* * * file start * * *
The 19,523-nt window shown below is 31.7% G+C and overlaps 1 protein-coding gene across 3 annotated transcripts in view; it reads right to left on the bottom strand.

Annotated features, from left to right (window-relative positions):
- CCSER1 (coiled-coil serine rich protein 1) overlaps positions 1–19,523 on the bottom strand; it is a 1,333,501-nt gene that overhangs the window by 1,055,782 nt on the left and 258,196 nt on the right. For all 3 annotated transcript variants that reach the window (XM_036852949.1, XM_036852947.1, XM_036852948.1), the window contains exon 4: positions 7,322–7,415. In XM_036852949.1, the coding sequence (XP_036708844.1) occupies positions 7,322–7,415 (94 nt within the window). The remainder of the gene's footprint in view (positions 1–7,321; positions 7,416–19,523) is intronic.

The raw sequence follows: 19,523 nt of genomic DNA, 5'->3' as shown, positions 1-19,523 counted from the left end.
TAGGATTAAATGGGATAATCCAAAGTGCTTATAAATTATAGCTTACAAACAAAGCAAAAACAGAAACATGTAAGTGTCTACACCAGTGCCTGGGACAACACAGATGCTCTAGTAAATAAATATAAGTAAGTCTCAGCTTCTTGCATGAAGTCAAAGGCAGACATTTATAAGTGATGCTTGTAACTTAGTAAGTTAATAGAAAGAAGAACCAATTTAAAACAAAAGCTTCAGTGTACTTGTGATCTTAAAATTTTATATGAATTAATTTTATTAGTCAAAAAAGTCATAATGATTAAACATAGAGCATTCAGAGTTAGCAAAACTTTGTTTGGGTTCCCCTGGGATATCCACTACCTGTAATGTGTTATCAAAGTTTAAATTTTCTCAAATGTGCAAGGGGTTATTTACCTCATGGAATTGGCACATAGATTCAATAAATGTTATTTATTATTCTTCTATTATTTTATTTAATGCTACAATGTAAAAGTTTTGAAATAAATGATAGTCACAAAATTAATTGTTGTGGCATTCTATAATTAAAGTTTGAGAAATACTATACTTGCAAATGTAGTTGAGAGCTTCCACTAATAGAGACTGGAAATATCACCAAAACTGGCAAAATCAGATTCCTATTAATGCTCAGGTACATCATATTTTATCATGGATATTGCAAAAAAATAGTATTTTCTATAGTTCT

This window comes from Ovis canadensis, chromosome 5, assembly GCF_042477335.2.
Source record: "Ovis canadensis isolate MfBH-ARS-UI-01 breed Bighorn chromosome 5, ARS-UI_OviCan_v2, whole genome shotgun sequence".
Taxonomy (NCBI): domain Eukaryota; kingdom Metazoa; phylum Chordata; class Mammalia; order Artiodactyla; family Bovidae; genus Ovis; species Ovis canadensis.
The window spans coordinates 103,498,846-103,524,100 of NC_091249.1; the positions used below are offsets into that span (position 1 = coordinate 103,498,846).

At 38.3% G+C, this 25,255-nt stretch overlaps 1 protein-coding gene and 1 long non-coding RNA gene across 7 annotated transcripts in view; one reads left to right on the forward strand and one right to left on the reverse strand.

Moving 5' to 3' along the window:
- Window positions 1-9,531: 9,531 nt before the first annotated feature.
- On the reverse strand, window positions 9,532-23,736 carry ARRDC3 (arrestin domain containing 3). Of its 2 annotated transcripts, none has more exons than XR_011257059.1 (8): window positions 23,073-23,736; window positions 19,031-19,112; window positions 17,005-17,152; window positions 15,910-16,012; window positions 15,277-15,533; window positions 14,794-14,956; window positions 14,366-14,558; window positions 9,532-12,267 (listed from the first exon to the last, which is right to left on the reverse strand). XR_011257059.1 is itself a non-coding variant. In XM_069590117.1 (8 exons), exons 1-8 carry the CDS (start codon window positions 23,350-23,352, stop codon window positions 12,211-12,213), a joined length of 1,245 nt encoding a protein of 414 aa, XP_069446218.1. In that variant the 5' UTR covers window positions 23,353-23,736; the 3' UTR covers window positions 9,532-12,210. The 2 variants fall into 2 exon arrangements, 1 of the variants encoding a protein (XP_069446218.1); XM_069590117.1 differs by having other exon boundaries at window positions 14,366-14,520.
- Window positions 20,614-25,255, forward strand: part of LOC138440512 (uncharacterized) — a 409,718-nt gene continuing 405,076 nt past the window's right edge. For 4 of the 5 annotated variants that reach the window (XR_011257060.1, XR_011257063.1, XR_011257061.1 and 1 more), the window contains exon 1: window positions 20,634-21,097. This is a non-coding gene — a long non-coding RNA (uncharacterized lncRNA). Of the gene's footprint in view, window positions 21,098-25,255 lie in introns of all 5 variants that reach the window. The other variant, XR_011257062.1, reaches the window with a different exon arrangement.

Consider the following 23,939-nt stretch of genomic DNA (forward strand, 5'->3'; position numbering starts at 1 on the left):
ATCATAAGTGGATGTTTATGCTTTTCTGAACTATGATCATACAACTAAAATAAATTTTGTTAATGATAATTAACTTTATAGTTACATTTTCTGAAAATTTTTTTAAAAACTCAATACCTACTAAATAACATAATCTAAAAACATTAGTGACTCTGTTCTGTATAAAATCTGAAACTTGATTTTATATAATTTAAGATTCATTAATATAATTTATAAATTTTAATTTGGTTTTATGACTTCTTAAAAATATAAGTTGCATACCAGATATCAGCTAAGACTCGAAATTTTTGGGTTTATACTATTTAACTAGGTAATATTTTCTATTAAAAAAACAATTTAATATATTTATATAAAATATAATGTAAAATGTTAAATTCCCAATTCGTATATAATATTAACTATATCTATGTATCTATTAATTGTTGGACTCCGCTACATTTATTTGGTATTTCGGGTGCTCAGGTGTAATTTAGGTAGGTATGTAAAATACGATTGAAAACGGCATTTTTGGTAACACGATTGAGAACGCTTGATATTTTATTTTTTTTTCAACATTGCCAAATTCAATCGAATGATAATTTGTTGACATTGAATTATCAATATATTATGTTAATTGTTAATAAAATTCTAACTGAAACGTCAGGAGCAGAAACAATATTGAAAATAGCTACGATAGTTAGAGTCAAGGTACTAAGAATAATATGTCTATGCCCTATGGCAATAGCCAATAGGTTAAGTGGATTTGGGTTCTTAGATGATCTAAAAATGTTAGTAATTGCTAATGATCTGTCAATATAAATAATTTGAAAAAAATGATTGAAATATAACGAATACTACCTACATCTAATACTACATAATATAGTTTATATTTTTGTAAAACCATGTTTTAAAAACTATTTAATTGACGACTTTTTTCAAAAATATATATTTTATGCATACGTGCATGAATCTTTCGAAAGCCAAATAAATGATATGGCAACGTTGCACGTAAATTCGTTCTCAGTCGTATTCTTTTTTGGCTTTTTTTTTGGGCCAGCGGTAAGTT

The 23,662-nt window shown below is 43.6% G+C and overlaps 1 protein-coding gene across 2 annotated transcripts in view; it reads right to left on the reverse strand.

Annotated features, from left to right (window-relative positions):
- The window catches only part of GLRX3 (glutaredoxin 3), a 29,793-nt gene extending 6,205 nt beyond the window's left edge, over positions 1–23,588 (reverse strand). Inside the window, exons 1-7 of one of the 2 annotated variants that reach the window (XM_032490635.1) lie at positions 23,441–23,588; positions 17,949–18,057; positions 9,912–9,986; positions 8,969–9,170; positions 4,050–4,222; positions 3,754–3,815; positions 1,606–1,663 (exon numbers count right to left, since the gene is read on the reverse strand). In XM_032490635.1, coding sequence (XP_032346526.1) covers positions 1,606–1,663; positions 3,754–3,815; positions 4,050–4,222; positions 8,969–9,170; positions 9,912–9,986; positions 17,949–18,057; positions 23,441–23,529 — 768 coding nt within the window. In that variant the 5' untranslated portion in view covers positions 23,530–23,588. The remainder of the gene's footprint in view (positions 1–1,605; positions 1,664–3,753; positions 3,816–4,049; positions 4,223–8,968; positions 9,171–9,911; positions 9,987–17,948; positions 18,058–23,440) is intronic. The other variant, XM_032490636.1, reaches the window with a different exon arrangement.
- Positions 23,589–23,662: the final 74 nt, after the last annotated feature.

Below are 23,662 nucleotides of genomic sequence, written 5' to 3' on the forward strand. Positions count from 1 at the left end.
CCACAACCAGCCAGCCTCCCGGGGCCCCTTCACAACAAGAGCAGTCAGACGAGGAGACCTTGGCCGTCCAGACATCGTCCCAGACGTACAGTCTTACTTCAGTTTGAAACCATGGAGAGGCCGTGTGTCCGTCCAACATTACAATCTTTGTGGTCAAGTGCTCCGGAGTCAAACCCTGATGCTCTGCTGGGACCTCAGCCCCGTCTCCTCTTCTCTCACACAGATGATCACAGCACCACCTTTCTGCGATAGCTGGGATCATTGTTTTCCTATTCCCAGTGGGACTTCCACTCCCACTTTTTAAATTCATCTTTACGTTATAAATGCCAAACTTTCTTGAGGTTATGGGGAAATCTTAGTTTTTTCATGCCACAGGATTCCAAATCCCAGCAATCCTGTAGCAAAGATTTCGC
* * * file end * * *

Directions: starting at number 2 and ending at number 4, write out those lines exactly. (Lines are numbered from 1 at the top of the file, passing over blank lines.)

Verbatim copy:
Annotated features, from left to right (window-relative positions):
- CCSER1 (coiled-coil serine rich protein 1) overlaps positions 1–19,523 on the bottom strand; it is a 1,333,501-nt gene that overhangs the window by 1,055,782 nt on the left and 258,196 nt on the right. For all 3 annotated transcript variants that reach the window (XM_036852949.1, XM_036852947.1, XM_036852948.1), the window contains exon 4: positions 7,322–7,415. In XM_036852949.1, the coding sequence (XP_036708844.1) occupies positions 7,322–7,415 (94 nt within the window). The remainder of the gene's footprint in view (positions 1–7,321; positions 7,416–19,523) is intronic.

The raw sequence follows: 19,523 nt of genomic DNA, 5'->3' as shown, positions 1-19,523 counted from the left end.